Apollo Magazine

How does a ‘prank’ Basquiat measure up to the great art-world hoaxes?

Selling a misattributed work was a ‘prank’, according to André Heller – which leads Rakewell to reflect on the real classics of the genre

Jean-Michel Basquiat at Tony Shafrazi Gallery, New York, in 1987. Photo: Karen Petersen/Everett Collection

Jean-Michel Basquiat at Tony Shafrazi Gallery, New York, in 1987. Photo: Karen Petersen/Everett Collection

Introducing Rakewell, Apollo’s wandering eye on the art world. Look out for regular posts taking a rakish perspective on art and museum stories.

News has reached Rakewell of a prank that has taken the art world by storm, or at least by puff of excitement. In 2017, the artist André Heller said that a picture frame he was selling was the work of Jean-Michel Basquiat. It sold for $780,000. Unfortunately for Heller, Basquiat’s former assistant Stephen Torton – who used to make Basquiat’s stretcher frames – was suspicious that this was an imitation. Heller has now admitted to pretending the frame was by Basquiat, as a ‘prank’.

The episode has led Rakewell to reflect fondly of some of the great art-world hoaxes. Perhaps our favourite was carried out by Harvey Stromberg, who carefully hid adhesive-backed photographs of everyday objects such as light switches, bricks and keyholes in plain sight on the walls of the Museum of Modern Art, New York, to create what he called ‘photo-sculptures’. He even held a party on 15 June 1971 for the opening of what the New York Times called the ‘longest running one-man photo exhibit’.

One of the art world’s most famous pranks was carried out by David Bowie and William Boyd, when Bowie’s small publishing house 21 Publishing produced a biography of Abstract Expressionist artist Nat Tate written by Boyd. Tate, tragically, ended his life by jumping off the Staten Island ferry in 1960. Or he would have done had he existed. While the book received a lavish launch party thrown by Jeff Koons, the entire thing was a hoax by Boyd and Bowie. Boyd was even responsible for creating Tate’s ‘artworks’, one of which was sold at Sotheby’s for the second time in September for £4,032.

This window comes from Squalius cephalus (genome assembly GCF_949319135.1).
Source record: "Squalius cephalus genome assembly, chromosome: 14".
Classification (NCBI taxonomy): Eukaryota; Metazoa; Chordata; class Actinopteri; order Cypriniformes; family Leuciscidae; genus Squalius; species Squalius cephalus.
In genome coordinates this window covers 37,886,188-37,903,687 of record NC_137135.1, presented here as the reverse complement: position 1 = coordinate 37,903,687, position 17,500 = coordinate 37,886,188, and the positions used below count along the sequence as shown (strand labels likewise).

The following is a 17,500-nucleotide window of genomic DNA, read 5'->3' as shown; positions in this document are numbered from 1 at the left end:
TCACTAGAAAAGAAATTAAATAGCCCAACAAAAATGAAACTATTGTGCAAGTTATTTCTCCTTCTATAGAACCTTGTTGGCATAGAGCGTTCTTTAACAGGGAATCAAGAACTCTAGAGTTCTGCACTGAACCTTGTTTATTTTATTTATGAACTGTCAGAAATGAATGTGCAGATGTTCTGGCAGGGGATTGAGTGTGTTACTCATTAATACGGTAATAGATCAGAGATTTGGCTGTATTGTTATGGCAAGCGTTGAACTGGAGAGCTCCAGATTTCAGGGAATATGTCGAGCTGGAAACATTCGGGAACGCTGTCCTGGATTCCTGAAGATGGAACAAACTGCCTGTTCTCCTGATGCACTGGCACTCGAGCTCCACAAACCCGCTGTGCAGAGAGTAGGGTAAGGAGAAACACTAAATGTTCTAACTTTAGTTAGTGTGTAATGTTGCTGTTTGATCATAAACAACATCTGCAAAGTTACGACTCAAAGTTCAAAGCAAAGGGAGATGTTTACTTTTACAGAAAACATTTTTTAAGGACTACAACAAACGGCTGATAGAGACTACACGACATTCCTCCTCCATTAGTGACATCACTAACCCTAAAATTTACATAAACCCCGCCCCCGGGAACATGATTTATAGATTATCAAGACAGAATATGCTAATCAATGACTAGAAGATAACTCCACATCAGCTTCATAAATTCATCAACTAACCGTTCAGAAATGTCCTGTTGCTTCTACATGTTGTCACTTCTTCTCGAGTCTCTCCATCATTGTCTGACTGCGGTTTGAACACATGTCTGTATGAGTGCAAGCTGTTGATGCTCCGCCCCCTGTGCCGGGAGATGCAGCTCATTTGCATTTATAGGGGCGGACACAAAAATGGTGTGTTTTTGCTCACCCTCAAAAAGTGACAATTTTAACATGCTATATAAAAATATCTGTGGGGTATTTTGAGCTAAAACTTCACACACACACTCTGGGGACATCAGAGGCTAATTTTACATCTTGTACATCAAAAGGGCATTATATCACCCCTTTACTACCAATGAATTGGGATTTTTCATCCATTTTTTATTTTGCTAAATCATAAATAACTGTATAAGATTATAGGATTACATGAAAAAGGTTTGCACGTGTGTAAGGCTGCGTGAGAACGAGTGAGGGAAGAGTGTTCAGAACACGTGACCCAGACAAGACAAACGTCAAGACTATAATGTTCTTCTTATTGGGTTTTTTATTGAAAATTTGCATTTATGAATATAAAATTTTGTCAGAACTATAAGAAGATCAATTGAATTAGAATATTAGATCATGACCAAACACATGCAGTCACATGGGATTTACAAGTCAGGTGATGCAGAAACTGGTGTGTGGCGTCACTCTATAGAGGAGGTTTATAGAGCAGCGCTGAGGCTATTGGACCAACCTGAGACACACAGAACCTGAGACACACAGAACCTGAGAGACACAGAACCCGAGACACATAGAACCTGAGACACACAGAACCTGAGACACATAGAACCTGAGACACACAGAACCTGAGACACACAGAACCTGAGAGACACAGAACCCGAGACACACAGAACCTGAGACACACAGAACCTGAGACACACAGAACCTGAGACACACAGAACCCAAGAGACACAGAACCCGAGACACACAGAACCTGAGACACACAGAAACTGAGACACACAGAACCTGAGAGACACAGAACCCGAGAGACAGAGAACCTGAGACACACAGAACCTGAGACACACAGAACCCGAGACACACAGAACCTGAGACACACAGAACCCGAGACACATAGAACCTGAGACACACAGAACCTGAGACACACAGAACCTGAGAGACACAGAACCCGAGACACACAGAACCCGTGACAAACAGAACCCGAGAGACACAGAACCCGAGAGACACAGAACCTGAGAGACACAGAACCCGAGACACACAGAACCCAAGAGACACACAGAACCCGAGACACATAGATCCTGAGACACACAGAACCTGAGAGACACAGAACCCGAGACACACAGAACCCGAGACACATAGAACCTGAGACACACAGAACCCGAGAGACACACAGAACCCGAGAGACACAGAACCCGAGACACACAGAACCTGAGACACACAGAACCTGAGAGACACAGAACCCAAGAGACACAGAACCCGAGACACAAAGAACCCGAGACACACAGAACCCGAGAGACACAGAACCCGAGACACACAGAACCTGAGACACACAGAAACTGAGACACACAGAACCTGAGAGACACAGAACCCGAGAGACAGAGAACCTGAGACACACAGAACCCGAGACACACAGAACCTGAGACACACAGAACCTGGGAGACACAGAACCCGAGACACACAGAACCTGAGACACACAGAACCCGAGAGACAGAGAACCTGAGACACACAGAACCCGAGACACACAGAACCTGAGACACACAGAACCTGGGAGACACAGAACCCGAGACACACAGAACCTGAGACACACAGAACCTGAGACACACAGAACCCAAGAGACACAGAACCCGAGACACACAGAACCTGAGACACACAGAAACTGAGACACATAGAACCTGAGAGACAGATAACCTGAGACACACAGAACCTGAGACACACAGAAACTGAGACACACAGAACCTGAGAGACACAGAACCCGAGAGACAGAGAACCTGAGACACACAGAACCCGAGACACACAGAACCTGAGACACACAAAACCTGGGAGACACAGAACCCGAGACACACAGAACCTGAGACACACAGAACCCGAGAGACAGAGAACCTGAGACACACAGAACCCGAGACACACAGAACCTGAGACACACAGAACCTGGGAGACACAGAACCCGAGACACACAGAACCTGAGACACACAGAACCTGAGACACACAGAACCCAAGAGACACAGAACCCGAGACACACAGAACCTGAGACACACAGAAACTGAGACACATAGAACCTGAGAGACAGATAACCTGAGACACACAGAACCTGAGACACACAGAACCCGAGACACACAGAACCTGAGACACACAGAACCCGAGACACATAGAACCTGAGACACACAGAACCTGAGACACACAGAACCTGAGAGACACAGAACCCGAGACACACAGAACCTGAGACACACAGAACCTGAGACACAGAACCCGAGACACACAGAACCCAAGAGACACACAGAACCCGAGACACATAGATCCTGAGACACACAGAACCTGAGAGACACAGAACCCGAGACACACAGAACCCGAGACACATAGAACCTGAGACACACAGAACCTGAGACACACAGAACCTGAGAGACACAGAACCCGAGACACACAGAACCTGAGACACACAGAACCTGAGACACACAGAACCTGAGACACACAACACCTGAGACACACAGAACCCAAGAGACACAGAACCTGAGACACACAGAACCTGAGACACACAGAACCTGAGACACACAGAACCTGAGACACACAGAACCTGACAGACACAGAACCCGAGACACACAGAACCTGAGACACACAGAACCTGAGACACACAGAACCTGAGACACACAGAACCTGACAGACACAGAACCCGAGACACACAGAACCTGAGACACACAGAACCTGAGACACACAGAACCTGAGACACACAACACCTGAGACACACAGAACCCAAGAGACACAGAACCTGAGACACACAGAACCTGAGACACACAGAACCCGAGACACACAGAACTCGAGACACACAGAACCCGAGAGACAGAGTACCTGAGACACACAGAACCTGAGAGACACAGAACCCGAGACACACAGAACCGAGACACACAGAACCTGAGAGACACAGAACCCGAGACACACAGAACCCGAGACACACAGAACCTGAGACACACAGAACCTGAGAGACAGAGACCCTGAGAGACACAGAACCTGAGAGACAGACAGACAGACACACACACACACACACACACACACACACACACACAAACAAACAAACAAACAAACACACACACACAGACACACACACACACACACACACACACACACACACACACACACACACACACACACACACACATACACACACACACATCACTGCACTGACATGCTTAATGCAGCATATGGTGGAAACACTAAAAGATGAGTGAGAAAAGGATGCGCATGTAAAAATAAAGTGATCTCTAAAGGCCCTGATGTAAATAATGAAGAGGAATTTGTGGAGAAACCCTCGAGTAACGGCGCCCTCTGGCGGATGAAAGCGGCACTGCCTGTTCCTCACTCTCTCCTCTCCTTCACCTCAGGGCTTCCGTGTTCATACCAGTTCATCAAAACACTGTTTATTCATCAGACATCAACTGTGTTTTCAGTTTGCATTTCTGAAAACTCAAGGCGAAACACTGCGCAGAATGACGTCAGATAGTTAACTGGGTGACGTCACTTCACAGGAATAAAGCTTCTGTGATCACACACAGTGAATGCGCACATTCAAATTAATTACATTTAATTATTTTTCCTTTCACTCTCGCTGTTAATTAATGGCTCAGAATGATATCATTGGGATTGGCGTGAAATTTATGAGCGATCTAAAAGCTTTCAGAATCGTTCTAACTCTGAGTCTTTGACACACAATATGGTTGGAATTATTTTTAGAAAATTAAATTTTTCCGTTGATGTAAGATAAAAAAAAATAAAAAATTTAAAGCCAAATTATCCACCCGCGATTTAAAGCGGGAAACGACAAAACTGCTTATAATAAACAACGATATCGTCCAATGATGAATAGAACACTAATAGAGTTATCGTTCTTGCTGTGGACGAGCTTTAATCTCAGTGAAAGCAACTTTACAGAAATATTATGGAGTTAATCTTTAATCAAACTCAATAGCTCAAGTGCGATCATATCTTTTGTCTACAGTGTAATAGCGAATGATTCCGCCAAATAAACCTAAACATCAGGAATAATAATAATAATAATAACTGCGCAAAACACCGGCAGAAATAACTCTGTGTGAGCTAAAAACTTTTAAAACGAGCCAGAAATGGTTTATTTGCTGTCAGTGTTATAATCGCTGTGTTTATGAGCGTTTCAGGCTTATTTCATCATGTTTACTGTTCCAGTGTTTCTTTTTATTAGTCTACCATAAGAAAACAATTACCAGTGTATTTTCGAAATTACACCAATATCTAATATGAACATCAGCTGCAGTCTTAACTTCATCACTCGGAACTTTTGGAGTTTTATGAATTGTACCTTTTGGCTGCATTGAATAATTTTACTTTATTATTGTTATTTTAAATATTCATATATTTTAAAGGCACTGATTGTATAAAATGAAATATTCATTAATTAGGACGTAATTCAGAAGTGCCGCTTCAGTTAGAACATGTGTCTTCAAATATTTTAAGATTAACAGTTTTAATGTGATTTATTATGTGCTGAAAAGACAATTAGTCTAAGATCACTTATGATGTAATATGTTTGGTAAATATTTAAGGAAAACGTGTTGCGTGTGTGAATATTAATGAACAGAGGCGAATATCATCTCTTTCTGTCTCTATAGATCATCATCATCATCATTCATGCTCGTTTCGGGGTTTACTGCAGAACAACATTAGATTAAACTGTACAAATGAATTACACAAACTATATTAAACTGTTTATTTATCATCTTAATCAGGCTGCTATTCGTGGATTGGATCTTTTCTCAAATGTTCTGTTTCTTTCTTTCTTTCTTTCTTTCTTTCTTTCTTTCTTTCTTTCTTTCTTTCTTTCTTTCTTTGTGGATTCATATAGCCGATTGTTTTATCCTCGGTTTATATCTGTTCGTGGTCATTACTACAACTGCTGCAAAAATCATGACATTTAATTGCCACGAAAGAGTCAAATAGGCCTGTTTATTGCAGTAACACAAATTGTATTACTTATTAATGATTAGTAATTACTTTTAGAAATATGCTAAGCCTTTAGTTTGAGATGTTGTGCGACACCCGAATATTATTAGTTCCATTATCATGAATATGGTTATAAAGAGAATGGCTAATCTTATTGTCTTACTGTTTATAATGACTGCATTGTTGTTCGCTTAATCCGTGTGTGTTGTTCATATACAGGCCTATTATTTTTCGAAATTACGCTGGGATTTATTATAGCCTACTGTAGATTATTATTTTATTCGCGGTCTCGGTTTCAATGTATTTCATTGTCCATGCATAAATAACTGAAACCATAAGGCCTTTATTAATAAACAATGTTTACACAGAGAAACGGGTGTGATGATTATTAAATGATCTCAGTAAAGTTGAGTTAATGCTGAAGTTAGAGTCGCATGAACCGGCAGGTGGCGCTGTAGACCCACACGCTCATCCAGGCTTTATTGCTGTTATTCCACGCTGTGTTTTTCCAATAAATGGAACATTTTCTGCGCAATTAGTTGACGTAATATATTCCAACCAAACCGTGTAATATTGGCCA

In case you might be worried that this spate of pranks is a sign of our own unserious age, Rakewell reminds you that Antonio Canova was happy to engage in similar games in the late 18th century. In 1792, he produced an astonishing portrait that he titled and passed off as the Self-Portrait of Giorgione. Artists such as Angelica Kauffman, Gavin Hamilton, Antonio Cavallucci, Giovanni Volpato agreed it was an authentic work by the 16th-century master; a week later, Canova admitted it was his. The work was rediscovered in 2016 during a valuation in Rome.

And as we all know from Pliny the Elder, the history of art began with a hoax. Zeuxis, the greatest painter of the 5th century BC, was taken in by the trompe l’oeil of a curtain that seemed to hide a work of art by Parrhasius. Of course, the curtain was itself the painting and it was so realistic that Zeuxis tried to draw it back, thereby revealing his inferiority as an artist. So perhaps the arts of the prankster and the painter aren’t so very far removed.

Got a story for Rakewell? Get in touch at rakewell@apollomag.com or via @Rakewelltweets.

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